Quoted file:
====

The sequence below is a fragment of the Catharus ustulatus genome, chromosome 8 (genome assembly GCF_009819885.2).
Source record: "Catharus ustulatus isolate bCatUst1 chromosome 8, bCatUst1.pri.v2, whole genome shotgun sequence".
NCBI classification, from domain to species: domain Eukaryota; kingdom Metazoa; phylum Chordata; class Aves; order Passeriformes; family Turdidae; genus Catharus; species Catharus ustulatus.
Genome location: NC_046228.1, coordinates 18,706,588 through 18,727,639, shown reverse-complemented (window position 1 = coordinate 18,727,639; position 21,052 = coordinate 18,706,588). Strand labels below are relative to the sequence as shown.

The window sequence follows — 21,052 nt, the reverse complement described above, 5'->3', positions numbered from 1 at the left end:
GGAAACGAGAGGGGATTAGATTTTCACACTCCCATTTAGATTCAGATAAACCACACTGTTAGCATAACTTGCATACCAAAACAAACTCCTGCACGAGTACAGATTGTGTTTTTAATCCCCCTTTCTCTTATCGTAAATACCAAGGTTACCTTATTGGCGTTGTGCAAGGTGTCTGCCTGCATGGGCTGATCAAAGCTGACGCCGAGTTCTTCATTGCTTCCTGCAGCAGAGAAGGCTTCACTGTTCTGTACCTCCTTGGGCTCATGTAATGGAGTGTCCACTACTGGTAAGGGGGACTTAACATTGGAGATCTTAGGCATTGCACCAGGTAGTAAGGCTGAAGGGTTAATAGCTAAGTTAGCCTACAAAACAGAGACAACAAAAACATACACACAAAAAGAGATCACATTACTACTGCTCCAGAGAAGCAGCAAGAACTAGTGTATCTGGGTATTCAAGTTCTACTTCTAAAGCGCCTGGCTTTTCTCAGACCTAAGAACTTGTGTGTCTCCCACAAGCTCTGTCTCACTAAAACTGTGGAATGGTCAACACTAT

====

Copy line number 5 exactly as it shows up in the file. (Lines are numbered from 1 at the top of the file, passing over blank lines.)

The window sequence follows — 21,052 nt, the reverse complement described above, 5'->3', positions numbered from 1 at the left end: